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Five-round amateur baseball draft will be game changer for Twins and rest of MLB - Minneapolis Star Tribune

Five-round amateur baseball draft will be game changer for Twins and rest of MLB - Minneapolis Star Tribune

Five-round amateur baseball draft will be game changer for Twins and rest of MLB - Minneapolis Star Tribune

As the Twins try to zero in on whom they might acquire in next month’s amateur draft, it’s hard not to think about what they’ll miss out on, too.

“I’m a little sad that we won’t get a Taylor Rogers. We won’t get a Brian Dozier. No Mitch Garver,” said Deron Johnson, the Twins’ former scouting director who is now a special assistant to current scouting director Sean Johnson. “There are some good big leaguers in the draft beyond the fifth round, and it’s really exciting to watch them reach that potential. I feel sad for guys like that, who won’t get drafted.”

Major League Baseball, in an effort to slash its costs during the coronavirus pandemic, informed its 30 teams last week that the annual June draft, which once had an unlimited number of rounds but has lasted 40 rounds since 2012, will be limited to only five rounds when it begins on June 10, cutting the numbers of drafted players from more than 1,200 (there were 1,217 last summer) to only 161.

And only four of them will become potential Twins. The defending AL Central champions own the 27th overall pick in the first round, due to its 101-win finish in 2019, and the 59th pick in the second round. The Twins will also choose 128th and 158th in the fourth and fifth rounds. A competitive-balance pick after the second round, No. 66 overall, was traded to the Dodgers in February for Kenta Maeda, and the team forfeited their third pick, which would have been 99th, by signing Josh Donaldson as a free agent in January.

The Twins will be limited to spending $4.53 million on those four picks, divvied up any way they negotiate, with their first-rounder slotted for $2.57 million and their second-rounder $1.18 million. In another cost-saving move, draftees will receive 10% of their bonuses this year, and 45% each of the next two Junes.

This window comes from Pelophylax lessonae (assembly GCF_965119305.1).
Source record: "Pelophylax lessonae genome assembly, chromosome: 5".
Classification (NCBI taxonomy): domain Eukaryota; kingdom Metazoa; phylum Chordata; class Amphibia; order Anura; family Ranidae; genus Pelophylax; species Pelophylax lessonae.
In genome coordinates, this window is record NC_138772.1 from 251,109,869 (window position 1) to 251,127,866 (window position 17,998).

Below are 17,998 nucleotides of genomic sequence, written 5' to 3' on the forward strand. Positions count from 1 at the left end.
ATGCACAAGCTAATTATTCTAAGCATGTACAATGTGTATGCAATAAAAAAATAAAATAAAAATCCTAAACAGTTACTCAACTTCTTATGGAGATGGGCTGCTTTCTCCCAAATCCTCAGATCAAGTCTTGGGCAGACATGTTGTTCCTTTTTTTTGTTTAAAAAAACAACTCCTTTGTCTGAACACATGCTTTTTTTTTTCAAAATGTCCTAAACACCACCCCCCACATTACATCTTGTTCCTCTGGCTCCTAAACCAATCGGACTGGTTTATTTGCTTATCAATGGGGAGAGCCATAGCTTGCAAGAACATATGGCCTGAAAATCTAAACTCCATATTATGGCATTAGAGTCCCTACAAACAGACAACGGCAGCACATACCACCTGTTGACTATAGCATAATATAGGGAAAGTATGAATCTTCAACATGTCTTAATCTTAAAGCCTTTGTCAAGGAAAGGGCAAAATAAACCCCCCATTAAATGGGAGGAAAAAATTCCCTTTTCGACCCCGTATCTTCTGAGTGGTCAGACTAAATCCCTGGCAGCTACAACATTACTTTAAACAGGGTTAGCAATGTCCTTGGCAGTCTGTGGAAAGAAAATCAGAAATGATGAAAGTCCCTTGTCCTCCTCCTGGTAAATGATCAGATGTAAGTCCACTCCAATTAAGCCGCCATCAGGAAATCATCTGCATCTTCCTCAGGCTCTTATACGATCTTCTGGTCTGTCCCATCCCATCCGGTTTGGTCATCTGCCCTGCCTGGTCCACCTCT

“It’s not many players, but in the upper tier of the draft, we feel it’s an above-average group this year. We’re still excited about the talent we’ll be able to add,” said Sean Johnson, who makes the final call for the Twins. He expects the draft to be unusually heavy on college players, with few high school players taken after the first round or two, “because teams will understandably feel safer taking players they have followed for two or three years,” he said.

Sizing up the prospects

Johnson compared this year’s pool of prospects as similar to the 2018 draft, when the Twins took Oregon State outfielder Trevor Larnach in the first round and North Carolina-Wilmington catcher Ryan Jeffers in the second, a pair of players who could reach Target Field this year or next. “We took those guys in similar [draft] spots. We’re hoping for similar type players with both picks,” he said. But he pointed out that Larnach probably wasn’t a first-round player when the 2018 college season began, but worked his way into it with a strong, College World Series-winning season.

“The guys who would have climbed that ladder this year, we’ll just never know. It’s tough for them, but we feel like there are five pretty solid rounds of guys” available, he said. “Once you get past the fifth round, the lists for all teams get kind of flat — there’s not much separation between players. But we know there are a lot of players in that group who we’d love to have, and we’ll pursue them. We’ll want them to be Twins.”